India was for my American cousin, a discovery. The smallest of things would delight her; the simplest of sights would be joyful. A bumpy bullock-cart ride is a precious memory now. A rickshaw ride winding through crowded, narrow lanes was for her like a rollercoaster ride and we loved to see her enjoying it. The kulfiwallah making his afternoon rounds, the magician coming to the door for a show, the troupe of monkeys showing their tricks, the mattress maker shouting out his marketing spiel, the ‘bhandi wali’ haggling for old clothes in exchange for new pots, people dancing in the streets in a wedding procession all made for daily entertainment.
Visiting the maid’s house and looking at how her large family fitted in a small, one room arrangement must have been an eye-opener for her. We started seeing India through her eyes. What we couldn’t understand is why my cousin could not fully adapt and live like us. Why she developed an upset stomach even after drinking boiled water, why she found the milk funny tasting, why she found Indian sweets, too sweet. Why even the sight of an insect like a fly would drive her into a panic. We loved to see her enjoying hot pooris and chapatis straight off the pan, just as we all loved to eat ‘waran bhaat’ [Maharashtrian ‘daal’ and rice] lovingly mixed and mashed by my grandmother’s gnarled old fingers which another American cousin had dubbed ‘rice with yellow sauce’. By the end of her India stay, we had managed to Indianize her American English and accent, besides giving her a bagful of memories.
In subsequent visits to India, as teenagers, we cousins met again as old friends. Our communication had been a rare, solitary letter.
In subsequent visits to India, as teenagers, we met again as old friends. Our communication had been a rare, solitary letter. We were now more mature and had loads of information to exchange. My cousin showed us her bag of cosmetics and we gushed over her deodorant which was unheard of in India at the time, wonderful objects like eye-lash curlers, colourful makeup, dental floss, hairspray and many more such unknown bits and pieces that we Indian girls had never seen. This time the talk was of proms, boys and topics that were taboo to us teenage girls in India. Our American cousin’s social life and the stories of high school in the US had us spellbound and scandalized.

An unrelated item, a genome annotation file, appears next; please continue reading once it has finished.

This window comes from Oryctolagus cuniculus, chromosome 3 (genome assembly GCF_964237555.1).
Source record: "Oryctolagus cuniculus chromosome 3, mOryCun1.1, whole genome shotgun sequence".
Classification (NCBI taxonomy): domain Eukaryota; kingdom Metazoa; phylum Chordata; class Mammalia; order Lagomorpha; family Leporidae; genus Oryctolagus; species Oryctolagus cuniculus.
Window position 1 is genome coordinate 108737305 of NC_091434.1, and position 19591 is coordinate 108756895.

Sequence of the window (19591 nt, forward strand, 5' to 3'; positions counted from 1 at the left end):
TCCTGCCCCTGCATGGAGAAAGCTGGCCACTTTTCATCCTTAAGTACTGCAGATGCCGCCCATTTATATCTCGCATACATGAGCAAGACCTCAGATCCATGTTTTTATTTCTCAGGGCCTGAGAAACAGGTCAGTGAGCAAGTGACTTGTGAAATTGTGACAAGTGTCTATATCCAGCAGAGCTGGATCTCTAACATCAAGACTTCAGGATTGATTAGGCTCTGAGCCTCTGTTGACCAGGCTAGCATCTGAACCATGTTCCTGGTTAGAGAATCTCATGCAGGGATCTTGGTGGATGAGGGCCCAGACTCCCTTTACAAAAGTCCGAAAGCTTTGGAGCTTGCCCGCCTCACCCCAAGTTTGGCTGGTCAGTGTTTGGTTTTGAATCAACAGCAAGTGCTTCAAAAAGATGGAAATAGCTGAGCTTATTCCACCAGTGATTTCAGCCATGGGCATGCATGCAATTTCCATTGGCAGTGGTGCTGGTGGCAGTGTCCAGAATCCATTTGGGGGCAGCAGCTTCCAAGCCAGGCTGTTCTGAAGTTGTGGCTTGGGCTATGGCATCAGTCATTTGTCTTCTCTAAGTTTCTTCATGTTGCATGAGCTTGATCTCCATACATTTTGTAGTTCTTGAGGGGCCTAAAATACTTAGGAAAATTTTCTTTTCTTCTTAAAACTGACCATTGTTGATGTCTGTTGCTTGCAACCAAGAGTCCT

For her, it was about noticing the social mores in India, the gender inequality- why did the men of the house eat before the women? Why did we Indian girls at the time think wearing sleeveless clothes was outrageous? Why did my grandmother never call my grandfather by his name? She noticed the things we never really saw. A cow ruminating in the middle of traffic on the road had her excitedly clicking photos. She was perplexed by the amount of studying we did in India and wondered why we had to lead such strict lives. It was hard to explain why we did certain things in India differently from how she did them in the US, but we Indian cousins tried to explain to her in our own way.
Over the years, her India visits reduced and finally stopped. We grew up and led our separate lives. I left India and am now living outside India. I can understand how she saw India so many years ago, how she struggled to fit in, to adjust, and to adapt. Although people across the world are now so closely connected electronically, we drifted apart. While we are in touch, we haven’t met in more than a decade. The connection still exists across the globe, the bond will always remain – of a shared past and a common genetic background. But I realize that something is missing in the picture, something that really held us together, that linked us together, that cemented the filial relationship – one is my departed grandparents and the other is India.
Little girls playing image via Shutterstock
First published at the author’s blog
I love writing about anything that makes me laugh, cry, salivate, roll my eyes or pull my hair out.